Ultimately, it is important that employers be aware of the smoking ban and to implement the proper procedures in adherence of the rules. Additionally, it is important to note that the state law specifically authorizes local governments to enact more restrictive ordinances. Therefore, employers must follow the requirements of the more restrictive local ordinances over the state ban. Whether it involves the employer’s upfront obligations with the state law or other local ordinance, the smoking policies that have been put into place, or the enforcement of rules, counsel should take notice of the potential issues that can arise with the no-smoking law and ensure that their clients are in compliance.•

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  1. What is the one thing the Hoosier legal status quo hates more than a whistleblower? A lawyer whistleblower taking on the system man to man. That must never be rewarded, must always, always, always be punished, lest the whole rotten tree be felled.

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  4. Dear Fan, let me help you correct the title to your post. "ACLU is [Left] most of the time" will render it accurate. Just google it if you doubt that I am, err, "right" about this: "By the mid-1930s, Roger Nash Baldwin had carved out a well-established reputation as America’s foremost civil libertarian. He was, at the same time, one of the nation’s leading figures in left-of-center circles. Founder and long time director of the American Civil Liberties Union, Baldwin was a firm Popular Fronter who believed that forces on the left side of the political spectrum should unite to ward off the threat posed by right-wing aggressors and to advance progressive causes. Baldwin’s expansive civil liberties perspective, coupled with his determined belief in the need for sweeping socioeconomic change, sometimes resulted in contradictory and controversial pronouncements. That made him something of a lightning rod for those who painted the ACLU with a red brush." http://www.harvardsquarelibrary.org/biographies/roger-baldwin-2/ "[George Soros underwrites the ACLU' which It supports open borders, has rushed to the defense of suspected terrorists and their abettors, and appointed former New Left terrorist Bernardine Dohrn to its Advisory Board." http://www.discoverthenetworks.org/viewSubCategory.asp?id=1237 "The creation of non-profit law firms ushered in an era of progressive public interest firms modeled after already established like the National Association for the Advancement of Colored People ("NAACP") and the American Civil Liberties Union ("ACLU") to advance progressive causes from the environmental protection to consumer advocacy." https://en.wikipedia.org/wiki/Cause_lawyering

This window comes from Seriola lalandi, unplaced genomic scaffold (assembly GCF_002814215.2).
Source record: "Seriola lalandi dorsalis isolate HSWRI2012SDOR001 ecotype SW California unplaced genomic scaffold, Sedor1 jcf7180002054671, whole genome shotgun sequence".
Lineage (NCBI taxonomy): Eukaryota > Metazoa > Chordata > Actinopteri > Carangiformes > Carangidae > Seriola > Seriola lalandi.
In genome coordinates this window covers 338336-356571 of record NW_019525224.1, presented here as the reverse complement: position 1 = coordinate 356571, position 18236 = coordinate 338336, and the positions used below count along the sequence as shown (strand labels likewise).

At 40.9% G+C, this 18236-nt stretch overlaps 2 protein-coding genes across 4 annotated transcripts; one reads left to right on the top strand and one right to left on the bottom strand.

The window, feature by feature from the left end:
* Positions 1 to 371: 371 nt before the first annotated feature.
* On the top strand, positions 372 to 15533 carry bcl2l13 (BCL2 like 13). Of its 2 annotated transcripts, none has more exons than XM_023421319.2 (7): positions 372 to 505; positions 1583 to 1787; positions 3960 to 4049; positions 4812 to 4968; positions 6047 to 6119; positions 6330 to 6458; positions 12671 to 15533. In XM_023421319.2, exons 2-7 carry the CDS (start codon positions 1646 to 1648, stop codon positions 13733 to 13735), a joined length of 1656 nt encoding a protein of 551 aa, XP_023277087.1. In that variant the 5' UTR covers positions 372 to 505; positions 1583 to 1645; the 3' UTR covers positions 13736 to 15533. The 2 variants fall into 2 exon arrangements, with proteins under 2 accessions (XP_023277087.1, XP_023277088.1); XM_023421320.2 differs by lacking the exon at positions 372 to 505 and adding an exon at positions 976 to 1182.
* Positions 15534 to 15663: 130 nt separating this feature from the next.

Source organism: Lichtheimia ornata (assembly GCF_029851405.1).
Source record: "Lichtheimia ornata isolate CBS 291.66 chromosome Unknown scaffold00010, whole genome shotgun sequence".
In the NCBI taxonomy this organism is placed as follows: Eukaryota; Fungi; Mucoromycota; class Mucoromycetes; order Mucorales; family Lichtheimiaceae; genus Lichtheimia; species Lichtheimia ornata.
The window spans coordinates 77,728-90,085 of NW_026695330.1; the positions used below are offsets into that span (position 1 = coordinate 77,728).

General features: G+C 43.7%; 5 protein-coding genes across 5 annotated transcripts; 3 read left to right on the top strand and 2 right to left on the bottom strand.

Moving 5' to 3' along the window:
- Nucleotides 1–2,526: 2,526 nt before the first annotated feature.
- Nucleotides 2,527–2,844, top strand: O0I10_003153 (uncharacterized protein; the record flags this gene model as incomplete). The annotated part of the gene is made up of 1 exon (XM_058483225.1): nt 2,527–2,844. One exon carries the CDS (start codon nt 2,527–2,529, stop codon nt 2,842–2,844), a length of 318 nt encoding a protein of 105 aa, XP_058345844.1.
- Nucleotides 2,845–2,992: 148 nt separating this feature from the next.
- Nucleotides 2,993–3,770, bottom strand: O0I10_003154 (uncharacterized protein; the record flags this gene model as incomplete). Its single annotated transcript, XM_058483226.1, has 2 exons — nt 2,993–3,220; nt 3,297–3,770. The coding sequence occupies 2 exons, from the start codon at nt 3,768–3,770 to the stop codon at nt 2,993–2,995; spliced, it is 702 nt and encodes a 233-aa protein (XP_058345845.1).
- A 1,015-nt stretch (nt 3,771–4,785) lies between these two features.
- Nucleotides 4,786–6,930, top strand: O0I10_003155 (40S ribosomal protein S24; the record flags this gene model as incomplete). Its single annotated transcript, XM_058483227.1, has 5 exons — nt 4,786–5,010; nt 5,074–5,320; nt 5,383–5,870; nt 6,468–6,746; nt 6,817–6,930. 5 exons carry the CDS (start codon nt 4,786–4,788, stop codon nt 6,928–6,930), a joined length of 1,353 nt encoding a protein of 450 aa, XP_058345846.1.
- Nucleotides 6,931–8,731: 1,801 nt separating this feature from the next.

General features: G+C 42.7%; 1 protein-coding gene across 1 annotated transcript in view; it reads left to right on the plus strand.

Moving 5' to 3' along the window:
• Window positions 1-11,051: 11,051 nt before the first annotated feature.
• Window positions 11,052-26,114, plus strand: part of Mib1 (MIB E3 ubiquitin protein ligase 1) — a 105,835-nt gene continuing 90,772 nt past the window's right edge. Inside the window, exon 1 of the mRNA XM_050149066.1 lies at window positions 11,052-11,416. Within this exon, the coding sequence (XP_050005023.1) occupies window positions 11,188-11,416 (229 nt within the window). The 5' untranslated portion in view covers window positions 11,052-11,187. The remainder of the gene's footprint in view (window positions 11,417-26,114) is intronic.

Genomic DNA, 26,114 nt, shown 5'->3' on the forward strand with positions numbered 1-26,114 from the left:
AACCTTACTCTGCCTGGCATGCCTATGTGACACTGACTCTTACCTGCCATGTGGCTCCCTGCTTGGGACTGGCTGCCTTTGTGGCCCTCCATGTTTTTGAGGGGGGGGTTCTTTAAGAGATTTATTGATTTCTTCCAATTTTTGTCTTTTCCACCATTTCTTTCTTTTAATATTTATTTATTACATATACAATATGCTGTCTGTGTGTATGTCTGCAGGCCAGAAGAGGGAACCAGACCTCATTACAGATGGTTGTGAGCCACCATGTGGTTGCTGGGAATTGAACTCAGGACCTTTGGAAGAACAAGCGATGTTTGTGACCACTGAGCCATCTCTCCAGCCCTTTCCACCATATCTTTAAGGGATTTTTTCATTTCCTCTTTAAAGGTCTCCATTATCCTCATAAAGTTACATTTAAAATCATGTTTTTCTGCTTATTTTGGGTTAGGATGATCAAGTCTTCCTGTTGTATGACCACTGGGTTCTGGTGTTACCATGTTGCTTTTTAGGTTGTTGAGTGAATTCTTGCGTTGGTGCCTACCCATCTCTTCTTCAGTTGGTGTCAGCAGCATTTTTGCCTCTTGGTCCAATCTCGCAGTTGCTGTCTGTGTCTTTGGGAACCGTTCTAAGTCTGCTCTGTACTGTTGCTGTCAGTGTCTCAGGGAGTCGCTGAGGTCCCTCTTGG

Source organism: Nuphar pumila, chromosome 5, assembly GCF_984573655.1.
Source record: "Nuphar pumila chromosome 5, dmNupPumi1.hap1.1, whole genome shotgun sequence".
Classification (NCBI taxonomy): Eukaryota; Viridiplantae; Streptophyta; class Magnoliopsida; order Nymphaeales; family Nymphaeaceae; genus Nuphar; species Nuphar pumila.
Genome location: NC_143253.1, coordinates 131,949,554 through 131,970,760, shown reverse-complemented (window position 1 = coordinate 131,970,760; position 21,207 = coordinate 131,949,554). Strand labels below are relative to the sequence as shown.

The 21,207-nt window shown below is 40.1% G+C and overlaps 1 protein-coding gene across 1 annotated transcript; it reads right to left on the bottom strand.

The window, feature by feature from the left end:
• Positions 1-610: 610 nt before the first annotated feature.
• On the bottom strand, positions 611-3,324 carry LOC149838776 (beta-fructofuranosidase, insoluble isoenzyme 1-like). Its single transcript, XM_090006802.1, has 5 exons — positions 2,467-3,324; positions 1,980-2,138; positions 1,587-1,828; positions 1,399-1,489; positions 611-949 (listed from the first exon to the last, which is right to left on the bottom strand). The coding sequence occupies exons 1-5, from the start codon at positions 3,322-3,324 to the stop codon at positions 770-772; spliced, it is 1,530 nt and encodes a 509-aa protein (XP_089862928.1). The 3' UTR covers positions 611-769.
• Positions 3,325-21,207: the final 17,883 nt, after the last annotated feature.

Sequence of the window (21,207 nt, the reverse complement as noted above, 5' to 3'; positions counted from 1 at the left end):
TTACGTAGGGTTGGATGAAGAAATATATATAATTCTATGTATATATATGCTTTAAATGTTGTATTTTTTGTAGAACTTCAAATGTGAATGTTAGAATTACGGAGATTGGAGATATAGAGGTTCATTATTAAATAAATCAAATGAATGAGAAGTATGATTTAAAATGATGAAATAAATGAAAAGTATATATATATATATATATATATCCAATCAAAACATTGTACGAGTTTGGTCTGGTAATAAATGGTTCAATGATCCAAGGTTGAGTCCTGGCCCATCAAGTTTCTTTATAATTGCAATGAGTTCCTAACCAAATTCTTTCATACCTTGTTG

5. Mr. Foltz: Your comment that the ACLU is "one of the most wicked and evil organizations in existence today" clearly shows you have no real understanding of what the ACLU does for Americans. The fact that the state is paying out so much in legal fees to the ACLU is clear evidence the ACLU is doing something right, defending all of us from laws that are unconstitutional. The ACLU is the single largest advocacy group for the US Constitution. Every single citizen of the United States owes some level of debt to the ACLU for defending our rights.